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Acer releases seven-inch Android 3.2 tablet for $330

Aug 12, 2011 — by Jonathan Angel — from the LinuxDevices Archive — 1 views

Acer announced a seven-inch tablet that runs Android 3.2 (“Honeycomb”) on a dual-core Nvidia Tegra 2 processor. The $330 Iconia Tab A100 offers 1024 x 600-pixel resolution, 8GB or 16GB of flash storage, dual cameras, plus a microSD slot as well as micro-HDMI and micro-USB ports.

Acer formally announced its Iconia Tab A100 back in February with few specifics, and the device was beaten to the market by the company's 10.1-inch tablet, the A500. Little brother is here now, however, and it's claimed by Acer to be the first seven-inch tablet running Android 3.2 — though duty impels us to point out Sharp's announcement of the similarly endowed Galapagos A01SH in Japan last week.

Android 3.2 not only supports seven-inch tablets, but also provides a zoom mode that magnifies apps that were originally written for smartphones, instead of just awkwardly filling in chunks of the screen with blank space. Acer has resisted the temptation to add a custom skin, but it does provide Adobe Flash 10.3 as well as a variety of applications on the A100 that reportedly cannot be uninstalled, including: the Aupeo online radio app; the NemoPlayer media player; the SocialJogger Twitter/Facebook client; and the Clear.fi DLNA (Digital Living Network Alliance) client.


Acer's Iconia Tab A100
(Click to enlarge)

Like the A500, the A100 (above) uses Nvidia's Tegra 2 processor, plus an undisclosed amount of RAM (it's either 512KB or 1GB, according to conflicting third-party reports). The tablet comes with 8GB or 16GB of flash storage, plus a side-accessible microSD slot that accepts up to 32GB, according to Acer.

Acer says the A100 has a "vibrant" capacitive touchscreen display with a 16:10 aspect ratio and 75-degree viewing angle. The device also has a micro-HDMI port that, the company claims, allows users to "share full HD videos in 1080p resolution." (PCMag's review says that in fact, only 720p output is offered.)

The A100 additionally provides dual cameras, one five megapixel and one two megapixels, and can record 720p video at up to 30 frames per second, according to Acer. Other hardware features include 802.11a/b/g/n wireless networking, Bluetooth, a headphone jack, and a micro-USB port, the company adds.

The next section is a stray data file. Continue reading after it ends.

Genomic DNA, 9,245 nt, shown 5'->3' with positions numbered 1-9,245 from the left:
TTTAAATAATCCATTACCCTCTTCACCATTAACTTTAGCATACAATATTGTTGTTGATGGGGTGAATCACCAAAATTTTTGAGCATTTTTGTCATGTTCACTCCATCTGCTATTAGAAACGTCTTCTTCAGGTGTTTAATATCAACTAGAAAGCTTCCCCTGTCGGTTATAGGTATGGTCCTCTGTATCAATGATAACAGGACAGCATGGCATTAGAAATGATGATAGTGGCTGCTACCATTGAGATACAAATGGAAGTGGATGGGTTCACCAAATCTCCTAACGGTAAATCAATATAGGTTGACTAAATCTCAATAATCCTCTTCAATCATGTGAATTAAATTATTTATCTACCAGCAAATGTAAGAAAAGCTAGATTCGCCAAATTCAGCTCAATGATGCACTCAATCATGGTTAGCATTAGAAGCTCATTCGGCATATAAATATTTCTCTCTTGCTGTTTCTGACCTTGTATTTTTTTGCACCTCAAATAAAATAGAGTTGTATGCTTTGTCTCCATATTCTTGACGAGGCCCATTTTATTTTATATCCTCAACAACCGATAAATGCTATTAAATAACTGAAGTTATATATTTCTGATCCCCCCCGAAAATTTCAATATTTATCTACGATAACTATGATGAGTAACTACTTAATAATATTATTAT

According to Acer, the A100's 1530mAh lithium-polymer battery provides up to five hours' browsing with Wi-Fi, up to four hours of web-streamed video, and up to 4.5 hours of 720p video playback.

Although we didn't see it mentioned by Acer itself, the A100 also includes a docking port, according to PCMag. This allows adding an $80 desktop dock that has its own HDMI port plus support for a bundled infrared remote, according to writer Sascha Segan.

Specifications listed by Acer for the Iconia Tab A100 include:

  • Processor — Nvidia Tegra 2
  • Memory — RAM n/s; 8GB or 16GB of flash storage depending on model
  • Display:
    • 7-inch capacitive touchscreen
    • 1024 x 600 pixel resolution
    • 16:10 aspect ratio
    • 75-degree viewing angle
  • Cameras — 5 megapixel autofocus and 2 megapixel fixed-focus
  • Expansion — microSD slot
  • Networking:
    • WLAN — 802.11a/b/g/n
    • PAN — Bluetooth
  • Other I/O:
    • micro-USB port
    • docking port (according to PCMag)
    • micro-HDMI connector
    • headphone jack
  • Power — 1530mAh battery provides up to five hours of operation
  • Dimensions — 7.6 x 4.5 x .5 inches
  • Weight — 14.7 ounces

Availability

According to Acer, the Icona Tab 100 is available now with 16GB of flash storage for $349.99 (U.S) and $399.99 (Canadian) CAD, or, with 8GB of flash for $329.99 (U.S) or$349.99 CAD. More information may be found on the company's A100 product page.

We noted reviews of the device on Engadget, Laptop, and PCMag.

Jonathan Angel can be reached at [email protected] and followed at www.twitter.com/gadgetsense.


This article was originally published on LinuxDevices.com and has been donated to the open source community by QuinStreet Inc. Please visit LinuxToday.com for up-to-date news and articles about Linux and open source.



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